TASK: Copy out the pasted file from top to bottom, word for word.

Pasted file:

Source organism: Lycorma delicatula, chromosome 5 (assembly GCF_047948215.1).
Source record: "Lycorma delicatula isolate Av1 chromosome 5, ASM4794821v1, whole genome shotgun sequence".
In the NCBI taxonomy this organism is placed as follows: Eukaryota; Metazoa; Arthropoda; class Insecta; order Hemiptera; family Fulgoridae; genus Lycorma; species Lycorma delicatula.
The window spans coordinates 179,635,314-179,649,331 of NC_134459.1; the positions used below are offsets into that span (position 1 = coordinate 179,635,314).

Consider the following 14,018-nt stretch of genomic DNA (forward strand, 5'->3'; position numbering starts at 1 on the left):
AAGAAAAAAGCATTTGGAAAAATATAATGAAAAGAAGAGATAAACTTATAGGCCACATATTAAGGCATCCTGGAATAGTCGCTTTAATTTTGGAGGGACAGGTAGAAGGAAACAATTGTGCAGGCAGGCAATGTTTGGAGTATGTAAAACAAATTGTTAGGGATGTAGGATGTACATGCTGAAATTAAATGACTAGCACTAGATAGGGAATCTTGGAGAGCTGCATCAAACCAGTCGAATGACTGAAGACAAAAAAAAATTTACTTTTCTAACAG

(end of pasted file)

Source organism: Lycorma delicatula, chromosome 5 (assembly GCF_047948215.1).
Source record: "Lycorma delicatula isolate Av1 chromosome 5, ASM4794821v1, whole genome shotgun sequence".
In the NCBI taxonomy this organism is placed as follows: Eukaryota; Metazoa; Arthropoda; class Insecta; order Hemiptera; family Fulgoridae; genus Lycorma; species Lycorma delicatula.
The window spans coordinates 179,635,314-179,649,331 of NC_134459.1; the positions used below are offsets into that span (position 1 = coordinate 179,635,314).

Consider the following 14,018-nt stretch of genomic DNA (forward strand, 5'->3'; position numbering starts at 1 on the left):
AAGAAAAAAGCATTTGGAAAAATATAATGAAAAGAAGAGATAAACTTATAGGCCACATATTAAGGCATCCTGGAATAGTCGCTTTAATTTTGGAGGGACAGGTAGAAGGAAACAATTGTGCAGGCAGGCAATGTTTGGAGTATGTAAAACAAATTGTTAGGGATGTAGGATGTACATGCTGAAATTAAATGACTAGCACTAGATAGGGAATCTTGGAGAGCTGCATCAAACCAGTCGAATGACTGAAGACAAAAAAAAATTTACTTTTCTAACAG